By: 25 October 2011

Sachs R, Lin D, Stone M, Paxton E, Kuney M.
American Journal of Bone and Joint Surgery 2007;89(A):1665-74.

There is a common conception that the younger a patient is following his or her shoulder dislocation then the higher the chance of further dislocation(s) and so surgeons would advocate early stabilisation surgery. This is especially now the case as arthroscopic methods are improving.

Traditionally we were more guarded and only offered surgery if the shoulder redislocated or the patient wanted surgery for their symptoms of instability. So what is the right answer?

The authors performed a natural history study to determine whether it is possible to predict the need for a surgical operation based at the time of the initial injury and examination. This would be quit beneficial as we could avoid the additional resources that unnecessary surgery would provide if an individual was not likely to need it in the long run.

131 patients completed the study in which they were assessed with the Western Ontario Shoulder Instability Index (WOSI), the American Shoulder and Elbow Score (ASES) and the Constant-Murley score. Of the 131 patients 102 were treated non-operatively, 20 had a Bankart repair and 9 had a rotator Cuff repair. The patient population was unsurprisingly a young one (mean 33yrs). The mean follow up of the non operative group was 4 years (range 2 to 7 years) and no patient was followed up for less than 2 years.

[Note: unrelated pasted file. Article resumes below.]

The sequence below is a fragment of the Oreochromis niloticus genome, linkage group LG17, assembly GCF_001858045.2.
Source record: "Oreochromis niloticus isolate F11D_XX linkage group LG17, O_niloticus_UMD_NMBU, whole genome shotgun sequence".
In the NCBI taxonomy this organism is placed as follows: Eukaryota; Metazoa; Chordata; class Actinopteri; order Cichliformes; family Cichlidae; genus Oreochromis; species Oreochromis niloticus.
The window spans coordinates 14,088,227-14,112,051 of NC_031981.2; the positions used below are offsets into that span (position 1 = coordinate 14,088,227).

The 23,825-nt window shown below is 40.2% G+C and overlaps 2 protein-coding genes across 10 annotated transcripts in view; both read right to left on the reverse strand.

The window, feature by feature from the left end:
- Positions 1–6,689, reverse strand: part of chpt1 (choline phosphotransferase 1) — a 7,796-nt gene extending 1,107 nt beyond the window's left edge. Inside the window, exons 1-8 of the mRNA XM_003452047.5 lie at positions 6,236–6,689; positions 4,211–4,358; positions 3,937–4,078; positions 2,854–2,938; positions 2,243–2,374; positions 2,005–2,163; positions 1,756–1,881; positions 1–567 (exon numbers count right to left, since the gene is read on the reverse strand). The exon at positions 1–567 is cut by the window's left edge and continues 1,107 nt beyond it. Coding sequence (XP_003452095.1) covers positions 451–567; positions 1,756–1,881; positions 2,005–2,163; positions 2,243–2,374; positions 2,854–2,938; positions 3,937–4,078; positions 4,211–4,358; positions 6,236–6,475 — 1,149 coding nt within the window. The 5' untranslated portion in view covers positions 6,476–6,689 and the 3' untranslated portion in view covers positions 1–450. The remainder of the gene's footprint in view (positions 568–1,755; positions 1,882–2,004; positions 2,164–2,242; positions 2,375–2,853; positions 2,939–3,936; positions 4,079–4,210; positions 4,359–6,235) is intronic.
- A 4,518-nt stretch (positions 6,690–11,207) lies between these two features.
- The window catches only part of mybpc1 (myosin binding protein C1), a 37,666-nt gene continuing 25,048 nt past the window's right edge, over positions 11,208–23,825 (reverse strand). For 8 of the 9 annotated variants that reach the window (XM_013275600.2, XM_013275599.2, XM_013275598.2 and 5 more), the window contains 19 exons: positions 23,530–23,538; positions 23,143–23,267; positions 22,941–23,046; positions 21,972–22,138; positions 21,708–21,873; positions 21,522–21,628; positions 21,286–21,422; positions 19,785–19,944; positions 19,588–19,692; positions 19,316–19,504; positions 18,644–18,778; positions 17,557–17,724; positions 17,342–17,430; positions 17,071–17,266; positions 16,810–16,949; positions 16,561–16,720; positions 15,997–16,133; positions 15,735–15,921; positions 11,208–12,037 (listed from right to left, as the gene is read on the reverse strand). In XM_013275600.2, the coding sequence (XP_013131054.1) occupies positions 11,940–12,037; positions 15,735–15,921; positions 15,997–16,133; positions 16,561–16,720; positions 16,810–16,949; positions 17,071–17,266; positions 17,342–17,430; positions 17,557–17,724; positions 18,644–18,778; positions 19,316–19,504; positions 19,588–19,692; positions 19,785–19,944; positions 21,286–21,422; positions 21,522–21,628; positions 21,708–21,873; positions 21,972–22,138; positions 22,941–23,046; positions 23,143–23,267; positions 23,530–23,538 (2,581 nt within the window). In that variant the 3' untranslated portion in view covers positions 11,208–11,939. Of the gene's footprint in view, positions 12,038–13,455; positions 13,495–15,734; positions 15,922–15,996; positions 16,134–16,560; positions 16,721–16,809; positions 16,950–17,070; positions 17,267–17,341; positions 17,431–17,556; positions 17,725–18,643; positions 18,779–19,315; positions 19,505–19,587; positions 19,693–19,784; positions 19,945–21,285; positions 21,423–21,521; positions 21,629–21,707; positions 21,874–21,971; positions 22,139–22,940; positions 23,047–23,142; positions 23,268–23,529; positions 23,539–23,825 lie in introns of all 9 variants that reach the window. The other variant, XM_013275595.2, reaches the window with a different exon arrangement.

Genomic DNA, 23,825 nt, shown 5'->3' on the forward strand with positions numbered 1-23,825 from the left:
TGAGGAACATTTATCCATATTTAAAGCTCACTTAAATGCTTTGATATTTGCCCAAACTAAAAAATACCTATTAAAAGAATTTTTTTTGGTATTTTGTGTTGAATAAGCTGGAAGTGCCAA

The results of this study are similar to other natural history studies of large populations, in that 50% of patients who have a traumatic shoulder dislocation will not have an additional instability event within a 5 year follow up period. The rest of these people will go on to have one or more dislocations but the symptomatic degree of further instability is quite variable such that only 25% of patients will undergo surgery.

It is usually the younger patient who needs his/her arm for overhead activity/work and is involved in contact sports. This is a high risk group and the study suggested that only half of these patients actually request surgery with the other half opting out and coping with their instability. Patients whose shoulders stabilised after the first dislocation had excellent scores similar to those achieved with Bankart repairs. Patients who opted out of surgery with redislocations had lower outcome scores.

The authors conclude that early surgery cannot be based on the presumption that patients will get further dislocations, disability with their shoulder and unhappiness. It is far more sensible to adopt a wait and see strategy as there are no studies that suggest that recurrent instabilities suffer any potential consequences by not being operated on so acutely.